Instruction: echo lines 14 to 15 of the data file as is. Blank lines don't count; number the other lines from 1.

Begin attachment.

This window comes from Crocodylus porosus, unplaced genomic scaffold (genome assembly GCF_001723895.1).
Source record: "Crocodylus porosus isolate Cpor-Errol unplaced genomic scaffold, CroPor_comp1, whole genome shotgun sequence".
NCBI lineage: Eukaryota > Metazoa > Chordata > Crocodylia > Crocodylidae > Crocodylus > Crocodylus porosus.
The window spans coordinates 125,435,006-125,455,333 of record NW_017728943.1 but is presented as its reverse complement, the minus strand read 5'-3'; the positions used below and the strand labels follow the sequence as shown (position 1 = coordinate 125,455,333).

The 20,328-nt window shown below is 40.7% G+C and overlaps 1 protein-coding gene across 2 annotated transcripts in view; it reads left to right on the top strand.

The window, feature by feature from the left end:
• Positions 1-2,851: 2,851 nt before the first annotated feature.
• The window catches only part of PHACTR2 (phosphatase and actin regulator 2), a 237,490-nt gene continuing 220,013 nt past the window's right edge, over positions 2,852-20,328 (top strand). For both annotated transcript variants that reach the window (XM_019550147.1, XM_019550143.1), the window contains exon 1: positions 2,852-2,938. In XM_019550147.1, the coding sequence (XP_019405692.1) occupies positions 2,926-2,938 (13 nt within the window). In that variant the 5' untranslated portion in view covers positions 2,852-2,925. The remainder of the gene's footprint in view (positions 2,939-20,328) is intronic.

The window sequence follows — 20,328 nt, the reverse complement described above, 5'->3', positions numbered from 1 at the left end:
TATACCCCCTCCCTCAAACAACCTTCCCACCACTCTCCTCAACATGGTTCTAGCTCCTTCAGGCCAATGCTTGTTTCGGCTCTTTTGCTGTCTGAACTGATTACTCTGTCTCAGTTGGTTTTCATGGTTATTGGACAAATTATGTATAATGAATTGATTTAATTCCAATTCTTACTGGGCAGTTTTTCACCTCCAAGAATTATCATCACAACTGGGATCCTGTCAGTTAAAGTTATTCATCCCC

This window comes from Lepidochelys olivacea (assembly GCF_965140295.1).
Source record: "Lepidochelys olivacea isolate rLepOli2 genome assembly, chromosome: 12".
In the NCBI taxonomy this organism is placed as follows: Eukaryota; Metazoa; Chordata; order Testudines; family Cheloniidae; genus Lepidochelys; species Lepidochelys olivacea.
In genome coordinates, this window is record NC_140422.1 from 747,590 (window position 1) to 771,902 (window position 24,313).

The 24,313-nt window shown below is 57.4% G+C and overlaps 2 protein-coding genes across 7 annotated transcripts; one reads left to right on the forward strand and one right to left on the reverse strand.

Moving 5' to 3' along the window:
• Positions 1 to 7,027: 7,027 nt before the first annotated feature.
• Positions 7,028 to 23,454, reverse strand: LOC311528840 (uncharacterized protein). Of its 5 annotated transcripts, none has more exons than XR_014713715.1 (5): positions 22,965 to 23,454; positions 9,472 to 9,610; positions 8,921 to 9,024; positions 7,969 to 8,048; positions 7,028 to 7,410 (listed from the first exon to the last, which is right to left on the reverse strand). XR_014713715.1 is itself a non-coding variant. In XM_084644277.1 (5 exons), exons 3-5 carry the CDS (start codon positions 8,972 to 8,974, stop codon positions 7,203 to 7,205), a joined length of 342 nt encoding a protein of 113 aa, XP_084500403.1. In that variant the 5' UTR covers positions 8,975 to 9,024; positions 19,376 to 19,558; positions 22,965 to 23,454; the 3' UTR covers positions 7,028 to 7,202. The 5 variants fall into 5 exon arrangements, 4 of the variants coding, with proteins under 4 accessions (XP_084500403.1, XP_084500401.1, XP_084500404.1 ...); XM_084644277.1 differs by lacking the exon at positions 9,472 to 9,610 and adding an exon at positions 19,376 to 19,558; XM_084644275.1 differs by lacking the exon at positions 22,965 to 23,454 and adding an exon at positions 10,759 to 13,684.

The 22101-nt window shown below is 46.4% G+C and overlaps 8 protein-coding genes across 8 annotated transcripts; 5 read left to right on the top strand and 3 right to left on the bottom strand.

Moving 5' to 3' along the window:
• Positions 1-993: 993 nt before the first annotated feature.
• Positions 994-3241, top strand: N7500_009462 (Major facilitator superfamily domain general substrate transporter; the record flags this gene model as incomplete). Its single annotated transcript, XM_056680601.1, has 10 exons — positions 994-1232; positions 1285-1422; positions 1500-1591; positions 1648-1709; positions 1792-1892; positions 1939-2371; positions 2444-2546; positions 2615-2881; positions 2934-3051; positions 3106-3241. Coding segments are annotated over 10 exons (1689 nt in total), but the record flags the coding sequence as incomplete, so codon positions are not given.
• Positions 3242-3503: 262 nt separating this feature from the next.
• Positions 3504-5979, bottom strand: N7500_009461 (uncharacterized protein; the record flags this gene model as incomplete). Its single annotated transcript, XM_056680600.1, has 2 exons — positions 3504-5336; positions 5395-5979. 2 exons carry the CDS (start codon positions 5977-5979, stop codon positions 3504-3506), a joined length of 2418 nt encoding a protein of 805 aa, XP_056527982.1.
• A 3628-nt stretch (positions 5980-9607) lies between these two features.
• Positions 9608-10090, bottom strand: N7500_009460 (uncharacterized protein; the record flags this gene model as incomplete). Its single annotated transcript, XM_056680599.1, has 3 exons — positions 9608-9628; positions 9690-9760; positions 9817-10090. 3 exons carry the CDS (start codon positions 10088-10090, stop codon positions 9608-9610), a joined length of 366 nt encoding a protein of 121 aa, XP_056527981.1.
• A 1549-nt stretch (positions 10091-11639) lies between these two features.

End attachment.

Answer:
In genome coordinates, this window is record NC_140422.1 from 747,590 (window position 1) to 771,902 (window position 24,313).

The 24,313-nt window shown below is 57.4% G+C and overlaps 2 protein-coding genes across 7 annotated transcripts; one reads left to right on the forward strand and one right to left on the reverse strand.